DELIVERED FROM THE BASUTO RAIDERS
While visiting some South African missions, the writer met the daughter of one of the pioneer missionary families of Africa—Mother Jeffrey, mother of E. W. H. Jeffrey, superintendent of the Seventh-day Adventist Kafirland Missions. Mother Jeffrey could tell many a story of the early days of African missions.
Her father was William Shepstone, of the Wesleyan Society, one of those men of God whose work on the frontiers, in the early colonial times, forms a bright chapter in the history of South Africa.
One providence of those times was recounted by Mother Jeffrey. We reproduce the story from notes of her narrative:
“My father had a station near the border of Basutoland. Trouble had broken out, and the Basutos were trying to drive back the white settlers. My father was active in working for peace. Sekonyele, chief of one party of the Basutos, said to his chiefs, ‘We must kill the missionary first. We shall never get on until we have driven out the mission. Then we shall be able to do something.’
“Everything was prepared for the raid upon the mission station. Friendly Basutos brought word to my father, that he and his family must flee for their lives, as that day the war party was coming to kill them.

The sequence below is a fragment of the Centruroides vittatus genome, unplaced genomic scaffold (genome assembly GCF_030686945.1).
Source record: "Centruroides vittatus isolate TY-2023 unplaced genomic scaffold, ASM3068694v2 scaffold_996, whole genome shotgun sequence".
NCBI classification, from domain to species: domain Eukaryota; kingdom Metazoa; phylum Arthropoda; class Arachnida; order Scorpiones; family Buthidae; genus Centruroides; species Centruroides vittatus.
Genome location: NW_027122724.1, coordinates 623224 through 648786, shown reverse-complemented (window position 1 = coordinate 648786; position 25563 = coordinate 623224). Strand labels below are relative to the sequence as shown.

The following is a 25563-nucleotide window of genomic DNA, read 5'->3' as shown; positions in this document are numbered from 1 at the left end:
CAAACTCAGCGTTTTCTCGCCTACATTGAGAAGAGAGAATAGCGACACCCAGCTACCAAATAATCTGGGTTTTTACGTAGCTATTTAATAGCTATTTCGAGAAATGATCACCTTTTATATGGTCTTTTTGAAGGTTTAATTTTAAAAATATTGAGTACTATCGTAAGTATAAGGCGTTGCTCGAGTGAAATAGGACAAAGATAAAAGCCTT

“But the missionary could not flee. Even that very day a little girl had been born to the mission family.
The mother could not travel. They could not escape by flight. All the missionary could do was to put his family under the protection of God and await His merciful providences.
“That afternoon the Basutos came over the border, riding down upon the mission. But as they rode on, Sekonyele’s horse fell. It was pulled up, but stumbled again and again. And many of the horses of the war party kept falling and stumbling as they tried to come along. So remarkable and unusual was it that Sekonyele became afraid. He called to his chiefs, saying, ‘The great God is against us today. It is not good to try to kill this missionary. Let us go back.’ And he called off his people; and back the war party swept, over the border again, into Basutoland. The missionary family was saved.
“A little time afterward, the chief said to my father:
‘Your God protected you that day. We would have killed every man, woman, and child when we came if we had been able to reach you then. Your God surely helped you.’
“Then the Basutos learned why it was that my father and mother could not flee from them at the time—that the birth of the baby girl had held them at the mission. They were so convinced that God had turned them back on account of this, that they gave a name to the girl, after their own custom. They called her Ma-Sekonyele, that is, the mother of Sekonyele; ‘for,’
they said, ‘this baby was Sekonyele’s mother that day.
She would not let him come, and turned him back. She shall be called
“So my father and mother knew that God had indeed protected them in their helplessness; they had borne a witness to those wild Basutos, that He was with the missionaries.”
And to us this story bears witness yet again to the reality of the ministry of heavenly angels in these modern times, and to the ever-watchful providence of the living God.